In recent years, there have been tremors around the edges of celebrity activism and involvement in global development. Most recently, it was Bob Geldof getting BandAid back together. Angelina Jolie is a constant, but we can only fault her for her acting.
Hermione Granger Emma Watson brought the house down at the U.N early this year and created gender equality. Madonna. Bono. Clooney. Affleck. Persons who have become synonymous with celebrity activism and advocacy. But, we are missing two.
Now, this is a story all about how / two kids got the ‘net flipped-turned upside down.
And, I’d like to take a minute / just sit right there.
I’ll tell you how these two princelings found new flair (in global development).
Jaden and Willow Smith attempted, perhaps inadvertently, to break the Internet, in what is perhaps the most wonderfully bizarre interview ever given by two children. Willow, after whipping her hair repeatedly, became a youth ambassador for Project Zambi, which provides assistance to Zambian children orphaned by HIV/AIDS. Jaden, the new karate kid, is also an ambassador. With their powers combined, they have created a unique framework for addressing global development. Digging through their interview reveals there are three pillars to this framework: education, economics and health.
The Jaden and Willow Smith Guide to Global Development
Education: The distribution of teaching and learning materials to schoolchildren to increase achievement and learning needs to end. Jaden and Willow (henceforth referred to as J-Low) advocate for a self-directed and independent approach to reading, learning and literacy. “There’re no novels that I like to read, so I write my own novels, and then I read them again, and it’s the best thing”, says Willow. Rather than distribute costly teaching and learning materials, students should be encouraged to write their own books and then read their own books. It is a sustainable and student-centred solution that will lower costly school resourcing and help create a never-ending cycle of reading and writing.
In addition to reading and writing their own books, J-Low advocate for a school-free approach to learning. Jaden explains, “You never learn anything in school. Think about how many car accidents happen every day. Driver’s ed? What’s up? I still haven’t been to driver’s ed because if everybody I know has been in an accident, I can’t see how driver’s ed is really helping them out.” His philosophy is backed by evidence, which shows that, while more students are attending school, they’re not achieving learning outcomes or completing full cycles of basic education and are instead dropping out. Indeed, teacher attendance, time on-task and other measures of effectiveness are low, forcing us to ask: is school even necessary?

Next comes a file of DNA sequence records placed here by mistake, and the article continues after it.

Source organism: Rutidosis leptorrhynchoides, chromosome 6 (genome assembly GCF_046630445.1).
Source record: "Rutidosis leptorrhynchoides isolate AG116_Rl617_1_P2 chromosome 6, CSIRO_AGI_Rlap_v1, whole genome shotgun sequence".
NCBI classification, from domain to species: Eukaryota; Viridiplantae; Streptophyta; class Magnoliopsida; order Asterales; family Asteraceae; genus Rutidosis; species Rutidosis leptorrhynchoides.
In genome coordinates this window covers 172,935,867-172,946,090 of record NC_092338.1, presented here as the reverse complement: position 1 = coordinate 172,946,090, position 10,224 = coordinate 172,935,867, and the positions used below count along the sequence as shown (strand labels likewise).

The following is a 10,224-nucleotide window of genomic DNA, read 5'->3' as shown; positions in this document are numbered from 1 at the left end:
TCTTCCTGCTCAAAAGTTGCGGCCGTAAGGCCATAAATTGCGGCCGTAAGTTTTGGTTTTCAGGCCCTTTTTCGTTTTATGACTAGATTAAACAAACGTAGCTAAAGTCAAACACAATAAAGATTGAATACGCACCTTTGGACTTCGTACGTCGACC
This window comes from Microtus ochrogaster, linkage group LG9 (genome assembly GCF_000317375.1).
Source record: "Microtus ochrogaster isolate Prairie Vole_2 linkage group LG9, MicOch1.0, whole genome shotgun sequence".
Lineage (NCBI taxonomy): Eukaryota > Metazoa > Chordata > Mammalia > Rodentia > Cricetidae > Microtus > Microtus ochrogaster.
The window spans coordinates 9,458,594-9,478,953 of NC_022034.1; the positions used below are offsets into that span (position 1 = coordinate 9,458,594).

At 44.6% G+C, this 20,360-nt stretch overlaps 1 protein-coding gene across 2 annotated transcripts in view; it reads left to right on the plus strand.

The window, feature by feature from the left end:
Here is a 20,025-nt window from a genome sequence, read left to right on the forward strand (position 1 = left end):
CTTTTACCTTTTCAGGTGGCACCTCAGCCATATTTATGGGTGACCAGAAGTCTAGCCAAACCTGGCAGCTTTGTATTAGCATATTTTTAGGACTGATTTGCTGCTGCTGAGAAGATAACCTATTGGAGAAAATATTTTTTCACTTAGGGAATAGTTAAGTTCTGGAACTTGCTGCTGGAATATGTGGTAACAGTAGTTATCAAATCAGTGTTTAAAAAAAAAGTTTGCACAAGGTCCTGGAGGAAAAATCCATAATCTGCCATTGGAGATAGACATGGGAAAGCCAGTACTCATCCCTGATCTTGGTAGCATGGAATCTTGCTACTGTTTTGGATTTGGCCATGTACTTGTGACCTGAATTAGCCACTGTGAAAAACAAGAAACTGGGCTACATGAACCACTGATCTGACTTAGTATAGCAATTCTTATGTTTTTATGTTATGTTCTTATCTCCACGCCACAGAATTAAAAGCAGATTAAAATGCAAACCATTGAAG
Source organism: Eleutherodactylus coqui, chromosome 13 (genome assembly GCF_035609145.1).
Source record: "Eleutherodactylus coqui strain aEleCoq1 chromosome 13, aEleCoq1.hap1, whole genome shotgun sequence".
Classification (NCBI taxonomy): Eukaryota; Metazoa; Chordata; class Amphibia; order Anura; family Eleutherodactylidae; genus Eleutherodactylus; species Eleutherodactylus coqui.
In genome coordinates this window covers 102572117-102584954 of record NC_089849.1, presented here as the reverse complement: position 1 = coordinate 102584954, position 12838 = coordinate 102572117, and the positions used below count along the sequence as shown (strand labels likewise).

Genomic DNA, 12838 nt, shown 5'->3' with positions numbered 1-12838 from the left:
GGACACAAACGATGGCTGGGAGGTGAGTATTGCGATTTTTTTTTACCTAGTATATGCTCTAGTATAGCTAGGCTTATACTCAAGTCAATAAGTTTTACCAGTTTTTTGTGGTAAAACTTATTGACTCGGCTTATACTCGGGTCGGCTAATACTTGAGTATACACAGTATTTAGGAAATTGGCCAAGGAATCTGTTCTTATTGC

Willow went to school for one year, and then, like many girls in developing countries, dropped out. “It was the best experience but the worst experience. The best experience because I was, like, ‘Oh, now I know why kids are so depressed.’ But it was the worst experience because I was depressed”, she recalls. J-Low back a lifelong learning approach to education, arguing that learning never ends and that the school they go every morning is life. They join other education advocates in ensuring lifelong learning is captured in the Sustainable Development Goals.
Economics: J-Low argue for a return to the economic shock therapies of the 1980s to reinvigorate not only national economies, but the global economic system. The IMF and World Bank’s Structural Adjustment Programmes (SAPs) provided loans that came with conditions on public spending, and were aimed at shocking free-market policies and programs into being. “The only way to change something is to shock it. If you want your muscles to grow, you have to shock them. If you want society to change, you have to shock them”, says Jaden, advocating for greater austerity measures, particularly reductions in education budgets as this aligns with their education approach. Willow sees this as more than a pragmatic policy measure. Indeed, there is an art to it, and SAPs can be considered a form of art. “That’s what art is, shocking people. Sometimes shocking yourself”.
Health: As global health challenges continue to mount with Ebola, malaria, polio and non-communicable diseases going uneradicated, it is perhaps time to harness a new approach to global health and well-being. Prana energy. Jaden explains – “When babies are born, their soft spots bump: It has, like, a heartbeat in it. That’s because energy is coming through their body, up and down. It’s prana energy because they still breathe through their stomach. They remember. Babies remember.”
J-Low advocate for the mainstreaming of prana energy into global health policies, programs and interventions. Maternal and newborn health programs need early screening and detection of prana energy, with community sensitisation and public awareness-raising campaigns to educate the public on how to harness prana energy. Although there are no current impact evaluations, it is recommended that randomised control trials seek to understand and measure the efficacy of prana interventions. #PranaForAll
In the end, global development is not about education, economics or health. It’s not even about livelihoods, employment or having enough money to support yourself and your family. For J-Low, it is about the sustainable artistic journey and the footprint you leave. “That’s another thing: What’s your job, what’s your career? Nah, I am. I’m going to imprint myself on everything in this world.”
Featured image is Jaden and Willow Smith. Photo from Pretty Much Amazing.